If you’re uncomfortable booking trips online, I recommend researching on Google or Yelp to find a reputable agent near you.  Any good agent should be able to book any trip you find on my website for you if you simply give them the appropriate details. (Be aware that most agents are free to use for international flights, but they might charge a small retainer fee for domestic flights.)

Questions? Please feel free to comment below.

Closed for MLK weekend

I hope you’re enjoying your 3-day weekend!

In honor of practicing what I preach, I’m going to take the next few days off to recharge my batteries here in Turks & Caicos.

I’ll “see” you again on Wednesday.

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My Annual Shopping Spree at Dillard’s

For the past 7 or 8 years I’ve gone shopping on Jan 1 at Dillard’s, and I usually buy the majority of my clothes for the year during that one sale.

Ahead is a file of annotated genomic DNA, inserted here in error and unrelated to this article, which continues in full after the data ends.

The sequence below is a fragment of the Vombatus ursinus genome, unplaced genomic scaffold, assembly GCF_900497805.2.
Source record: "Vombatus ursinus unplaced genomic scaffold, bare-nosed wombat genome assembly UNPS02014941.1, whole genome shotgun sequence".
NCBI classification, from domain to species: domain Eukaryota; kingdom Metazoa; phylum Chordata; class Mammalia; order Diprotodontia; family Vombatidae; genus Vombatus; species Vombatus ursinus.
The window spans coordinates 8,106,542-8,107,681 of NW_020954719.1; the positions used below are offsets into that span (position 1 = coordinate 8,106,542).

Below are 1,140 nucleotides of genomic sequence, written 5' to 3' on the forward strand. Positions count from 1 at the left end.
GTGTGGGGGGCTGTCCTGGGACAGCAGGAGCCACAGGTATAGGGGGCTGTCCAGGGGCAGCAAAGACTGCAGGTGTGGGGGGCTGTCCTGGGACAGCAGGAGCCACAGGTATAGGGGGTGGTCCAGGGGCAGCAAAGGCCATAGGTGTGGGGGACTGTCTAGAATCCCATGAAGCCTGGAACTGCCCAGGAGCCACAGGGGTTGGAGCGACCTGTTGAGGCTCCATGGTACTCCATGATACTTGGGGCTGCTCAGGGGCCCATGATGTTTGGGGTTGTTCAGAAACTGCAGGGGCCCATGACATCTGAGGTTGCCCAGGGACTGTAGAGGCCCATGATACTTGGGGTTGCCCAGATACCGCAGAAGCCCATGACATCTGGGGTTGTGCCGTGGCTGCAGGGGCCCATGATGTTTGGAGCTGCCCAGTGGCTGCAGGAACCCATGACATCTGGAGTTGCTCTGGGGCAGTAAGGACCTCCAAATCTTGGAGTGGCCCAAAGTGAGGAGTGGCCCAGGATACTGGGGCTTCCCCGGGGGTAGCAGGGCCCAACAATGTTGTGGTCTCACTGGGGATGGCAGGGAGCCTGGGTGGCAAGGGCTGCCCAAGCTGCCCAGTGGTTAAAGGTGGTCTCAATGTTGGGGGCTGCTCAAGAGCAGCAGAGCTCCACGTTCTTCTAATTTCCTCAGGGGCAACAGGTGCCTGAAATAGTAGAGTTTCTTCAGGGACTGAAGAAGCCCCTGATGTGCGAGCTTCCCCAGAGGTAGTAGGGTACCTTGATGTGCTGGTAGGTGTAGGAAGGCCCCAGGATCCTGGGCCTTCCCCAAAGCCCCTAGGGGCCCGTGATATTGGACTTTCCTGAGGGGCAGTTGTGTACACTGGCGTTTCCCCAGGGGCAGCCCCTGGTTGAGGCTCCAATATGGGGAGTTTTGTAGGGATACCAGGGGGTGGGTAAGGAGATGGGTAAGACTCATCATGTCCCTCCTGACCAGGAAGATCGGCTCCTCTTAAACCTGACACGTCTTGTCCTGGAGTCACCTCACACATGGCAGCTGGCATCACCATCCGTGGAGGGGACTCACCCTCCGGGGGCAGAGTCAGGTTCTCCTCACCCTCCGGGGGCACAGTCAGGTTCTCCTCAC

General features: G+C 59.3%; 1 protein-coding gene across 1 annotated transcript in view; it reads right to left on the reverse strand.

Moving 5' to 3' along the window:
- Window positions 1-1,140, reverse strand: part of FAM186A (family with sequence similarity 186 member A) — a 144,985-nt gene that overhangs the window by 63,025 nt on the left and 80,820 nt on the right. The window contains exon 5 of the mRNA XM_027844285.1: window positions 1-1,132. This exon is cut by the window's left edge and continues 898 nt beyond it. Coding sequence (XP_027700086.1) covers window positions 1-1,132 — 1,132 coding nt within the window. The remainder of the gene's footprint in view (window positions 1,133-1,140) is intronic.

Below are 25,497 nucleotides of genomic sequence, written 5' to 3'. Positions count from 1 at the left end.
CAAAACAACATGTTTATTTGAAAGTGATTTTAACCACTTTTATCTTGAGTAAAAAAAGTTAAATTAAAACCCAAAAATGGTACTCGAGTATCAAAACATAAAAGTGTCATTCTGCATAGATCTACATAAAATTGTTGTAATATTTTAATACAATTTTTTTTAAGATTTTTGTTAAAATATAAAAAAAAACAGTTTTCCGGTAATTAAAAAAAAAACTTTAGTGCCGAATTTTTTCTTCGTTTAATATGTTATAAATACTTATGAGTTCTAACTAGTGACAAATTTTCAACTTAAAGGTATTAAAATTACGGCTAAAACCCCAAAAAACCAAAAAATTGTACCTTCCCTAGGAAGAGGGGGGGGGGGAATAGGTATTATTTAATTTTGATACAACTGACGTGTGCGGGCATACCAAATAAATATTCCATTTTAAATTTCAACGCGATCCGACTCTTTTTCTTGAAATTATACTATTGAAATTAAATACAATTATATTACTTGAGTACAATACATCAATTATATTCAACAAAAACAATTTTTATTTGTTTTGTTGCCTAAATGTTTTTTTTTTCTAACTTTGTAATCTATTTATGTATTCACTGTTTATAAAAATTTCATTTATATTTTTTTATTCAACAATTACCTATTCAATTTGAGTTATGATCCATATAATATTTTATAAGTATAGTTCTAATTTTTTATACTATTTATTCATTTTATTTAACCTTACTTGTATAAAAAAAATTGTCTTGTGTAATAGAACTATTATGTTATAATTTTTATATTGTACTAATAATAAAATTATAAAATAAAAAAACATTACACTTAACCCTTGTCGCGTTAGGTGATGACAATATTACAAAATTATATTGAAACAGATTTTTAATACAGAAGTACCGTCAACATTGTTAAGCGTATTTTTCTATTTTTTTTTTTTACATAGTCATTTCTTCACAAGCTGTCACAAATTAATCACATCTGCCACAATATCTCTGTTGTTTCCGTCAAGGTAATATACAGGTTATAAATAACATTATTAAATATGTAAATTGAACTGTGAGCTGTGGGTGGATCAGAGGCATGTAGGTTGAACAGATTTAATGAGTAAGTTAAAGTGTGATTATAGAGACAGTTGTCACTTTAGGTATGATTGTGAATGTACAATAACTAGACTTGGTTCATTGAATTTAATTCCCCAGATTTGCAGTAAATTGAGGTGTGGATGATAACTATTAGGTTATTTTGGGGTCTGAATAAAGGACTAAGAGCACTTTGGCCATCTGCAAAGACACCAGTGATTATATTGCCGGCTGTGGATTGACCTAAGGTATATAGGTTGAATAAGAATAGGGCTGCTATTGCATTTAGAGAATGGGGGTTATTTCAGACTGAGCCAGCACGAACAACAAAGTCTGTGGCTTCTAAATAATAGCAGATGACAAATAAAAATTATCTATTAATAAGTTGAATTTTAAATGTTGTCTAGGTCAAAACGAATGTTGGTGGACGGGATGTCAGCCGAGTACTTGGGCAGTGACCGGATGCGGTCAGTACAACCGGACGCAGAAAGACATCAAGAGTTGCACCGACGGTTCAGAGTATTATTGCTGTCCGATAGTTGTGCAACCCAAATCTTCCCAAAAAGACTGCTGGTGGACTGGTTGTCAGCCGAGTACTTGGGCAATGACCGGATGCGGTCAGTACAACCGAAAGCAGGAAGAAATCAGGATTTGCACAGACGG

I don’t think I’ve ever walked out of Dillard’s from a Jan 1 sale with less than 15 items of clothing (usually 20 or 25), and I don’t think I’ve ever paid more than an average of $20 per item that would normally have cost $60 to $100.

Even better, because they have so many name-brands to choose from, I can be 10 times more discerning than any other time of the year when shopping for clothing.

  • $60 Levi’s jeans for $20? Not when I can get $150 Armanis for $28
  • Dress shirts I buy range from $12 to $26 and I only buy brands people don’t bat an eye at paying $50 to $120 for any other day of the year.
  • I rarely even bother giving my kids clothes for Christmas any more because I know I won’t find a better deal than what I find for them on Jan 1.